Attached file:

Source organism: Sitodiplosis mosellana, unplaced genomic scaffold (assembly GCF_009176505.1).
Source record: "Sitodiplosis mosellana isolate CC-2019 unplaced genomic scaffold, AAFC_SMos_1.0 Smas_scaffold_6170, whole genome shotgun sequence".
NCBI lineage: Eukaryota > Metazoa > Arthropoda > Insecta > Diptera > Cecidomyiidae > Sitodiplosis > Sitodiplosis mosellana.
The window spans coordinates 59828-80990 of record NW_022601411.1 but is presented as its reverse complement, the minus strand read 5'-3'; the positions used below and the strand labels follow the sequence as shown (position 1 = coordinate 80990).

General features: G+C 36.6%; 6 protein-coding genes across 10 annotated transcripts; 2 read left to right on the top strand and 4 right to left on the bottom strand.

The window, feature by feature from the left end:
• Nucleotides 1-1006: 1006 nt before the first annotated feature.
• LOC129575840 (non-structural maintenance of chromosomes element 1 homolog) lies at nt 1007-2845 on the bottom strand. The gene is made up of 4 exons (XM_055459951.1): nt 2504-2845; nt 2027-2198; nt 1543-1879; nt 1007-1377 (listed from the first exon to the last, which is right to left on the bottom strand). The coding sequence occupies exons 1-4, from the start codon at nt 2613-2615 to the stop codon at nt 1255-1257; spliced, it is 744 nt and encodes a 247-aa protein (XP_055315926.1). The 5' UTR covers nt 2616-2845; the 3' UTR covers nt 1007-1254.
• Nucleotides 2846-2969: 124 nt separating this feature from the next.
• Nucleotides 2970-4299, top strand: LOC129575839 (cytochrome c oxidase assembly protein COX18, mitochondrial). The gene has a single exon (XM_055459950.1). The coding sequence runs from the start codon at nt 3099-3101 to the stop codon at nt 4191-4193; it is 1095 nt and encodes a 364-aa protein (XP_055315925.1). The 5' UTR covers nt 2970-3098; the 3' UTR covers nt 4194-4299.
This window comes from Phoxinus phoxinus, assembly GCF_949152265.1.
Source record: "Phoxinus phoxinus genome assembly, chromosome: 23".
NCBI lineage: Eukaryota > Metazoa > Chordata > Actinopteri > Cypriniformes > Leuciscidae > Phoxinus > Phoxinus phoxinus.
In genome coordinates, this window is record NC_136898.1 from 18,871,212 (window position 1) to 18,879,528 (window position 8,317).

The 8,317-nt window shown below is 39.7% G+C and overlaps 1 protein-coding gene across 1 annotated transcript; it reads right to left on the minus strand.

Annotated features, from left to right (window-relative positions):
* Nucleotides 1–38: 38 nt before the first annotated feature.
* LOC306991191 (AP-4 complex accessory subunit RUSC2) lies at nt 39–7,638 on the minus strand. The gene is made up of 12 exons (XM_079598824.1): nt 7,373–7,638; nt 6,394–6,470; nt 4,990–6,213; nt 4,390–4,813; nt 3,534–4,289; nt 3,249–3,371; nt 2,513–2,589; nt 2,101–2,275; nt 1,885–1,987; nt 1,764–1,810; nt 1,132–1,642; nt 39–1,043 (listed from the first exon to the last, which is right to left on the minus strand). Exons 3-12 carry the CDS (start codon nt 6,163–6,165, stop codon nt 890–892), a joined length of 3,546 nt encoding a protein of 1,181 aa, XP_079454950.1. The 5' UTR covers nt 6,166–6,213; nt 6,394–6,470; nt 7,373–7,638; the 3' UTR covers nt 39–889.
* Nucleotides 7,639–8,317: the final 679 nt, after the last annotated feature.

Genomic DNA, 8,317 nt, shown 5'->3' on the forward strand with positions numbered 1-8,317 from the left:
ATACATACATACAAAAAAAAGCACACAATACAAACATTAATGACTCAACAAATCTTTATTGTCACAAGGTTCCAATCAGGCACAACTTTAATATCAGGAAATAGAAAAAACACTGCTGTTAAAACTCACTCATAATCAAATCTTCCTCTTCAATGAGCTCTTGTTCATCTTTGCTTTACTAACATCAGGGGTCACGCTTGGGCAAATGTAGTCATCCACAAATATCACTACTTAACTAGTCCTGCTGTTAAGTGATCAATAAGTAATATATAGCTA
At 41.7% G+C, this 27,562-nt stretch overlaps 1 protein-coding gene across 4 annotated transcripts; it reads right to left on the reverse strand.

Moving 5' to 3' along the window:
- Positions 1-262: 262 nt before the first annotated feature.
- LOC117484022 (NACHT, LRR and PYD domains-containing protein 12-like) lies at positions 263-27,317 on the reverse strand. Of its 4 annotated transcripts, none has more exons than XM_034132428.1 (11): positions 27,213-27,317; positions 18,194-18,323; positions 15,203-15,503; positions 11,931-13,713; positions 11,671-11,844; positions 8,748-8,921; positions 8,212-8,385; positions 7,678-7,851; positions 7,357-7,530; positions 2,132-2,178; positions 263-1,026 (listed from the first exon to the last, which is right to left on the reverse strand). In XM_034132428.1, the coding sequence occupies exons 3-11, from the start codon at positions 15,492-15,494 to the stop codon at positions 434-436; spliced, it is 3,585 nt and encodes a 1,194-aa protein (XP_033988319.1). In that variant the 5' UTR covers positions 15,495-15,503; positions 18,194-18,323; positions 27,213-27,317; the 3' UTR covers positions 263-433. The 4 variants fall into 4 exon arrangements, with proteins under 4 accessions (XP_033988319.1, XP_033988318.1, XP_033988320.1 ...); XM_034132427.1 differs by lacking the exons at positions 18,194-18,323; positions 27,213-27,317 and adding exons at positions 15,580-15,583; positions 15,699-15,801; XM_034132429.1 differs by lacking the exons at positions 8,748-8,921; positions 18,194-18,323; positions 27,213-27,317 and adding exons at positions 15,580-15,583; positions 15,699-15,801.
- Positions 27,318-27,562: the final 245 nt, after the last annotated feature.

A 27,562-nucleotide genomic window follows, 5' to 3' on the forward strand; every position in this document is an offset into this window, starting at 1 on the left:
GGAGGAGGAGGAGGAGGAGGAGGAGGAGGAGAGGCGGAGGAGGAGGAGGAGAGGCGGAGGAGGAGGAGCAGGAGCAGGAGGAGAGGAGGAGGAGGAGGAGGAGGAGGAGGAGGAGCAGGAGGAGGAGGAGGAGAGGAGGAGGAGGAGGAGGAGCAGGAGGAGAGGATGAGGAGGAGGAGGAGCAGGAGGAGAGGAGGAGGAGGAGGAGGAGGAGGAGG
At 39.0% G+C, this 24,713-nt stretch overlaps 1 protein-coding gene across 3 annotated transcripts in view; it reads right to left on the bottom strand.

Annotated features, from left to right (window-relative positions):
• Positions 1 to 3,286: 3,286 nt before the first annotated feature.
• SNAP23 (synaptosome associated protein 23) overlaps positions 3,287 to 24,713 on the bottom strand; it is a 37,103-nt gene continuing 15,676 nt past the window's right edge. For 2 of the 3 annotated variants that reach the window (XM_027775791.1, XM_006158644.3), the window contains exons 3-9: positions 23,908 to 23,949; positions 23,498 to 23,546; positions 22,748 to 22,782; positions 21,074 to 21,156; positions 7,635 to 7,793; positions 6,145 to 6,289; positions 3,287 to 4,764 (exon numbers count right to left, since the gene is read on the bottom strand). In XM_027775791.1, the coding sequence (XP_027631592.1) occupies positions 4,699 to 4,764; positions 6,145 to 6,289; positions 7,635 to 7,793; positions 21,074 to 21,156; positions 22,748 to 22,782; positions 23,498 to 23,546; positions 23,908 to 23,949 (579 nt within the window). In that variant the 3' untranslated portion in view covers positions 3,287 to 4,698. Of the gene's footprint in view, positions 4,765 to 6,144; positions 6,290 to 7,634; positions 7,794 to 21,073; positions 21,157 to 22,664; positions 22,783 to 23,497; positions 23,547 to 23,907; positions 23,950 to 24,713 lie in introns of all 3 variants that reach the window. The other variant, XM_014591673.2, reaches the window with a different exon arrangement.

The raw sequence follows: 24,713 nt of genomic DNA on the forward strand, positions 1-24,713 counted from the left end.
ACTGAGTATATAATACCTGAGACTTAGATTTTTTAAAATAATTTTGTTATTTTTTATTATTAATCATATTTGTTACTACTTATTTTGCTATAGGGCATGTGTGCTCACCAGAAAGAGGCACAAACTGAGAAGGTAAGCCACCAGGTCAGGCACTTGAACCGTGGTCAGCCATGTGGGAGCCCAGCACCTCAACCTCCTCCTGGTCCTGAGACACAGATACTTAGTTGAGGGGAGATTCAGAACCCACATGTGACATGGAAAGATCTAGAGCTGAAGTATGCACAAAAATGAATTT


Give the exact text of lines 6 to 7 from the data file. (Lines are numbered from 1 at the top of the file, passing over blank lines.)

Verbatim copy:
The window, feature by feature from the left end:
• Nucleotides 1-1006: 1006 nt before the first annotated feature.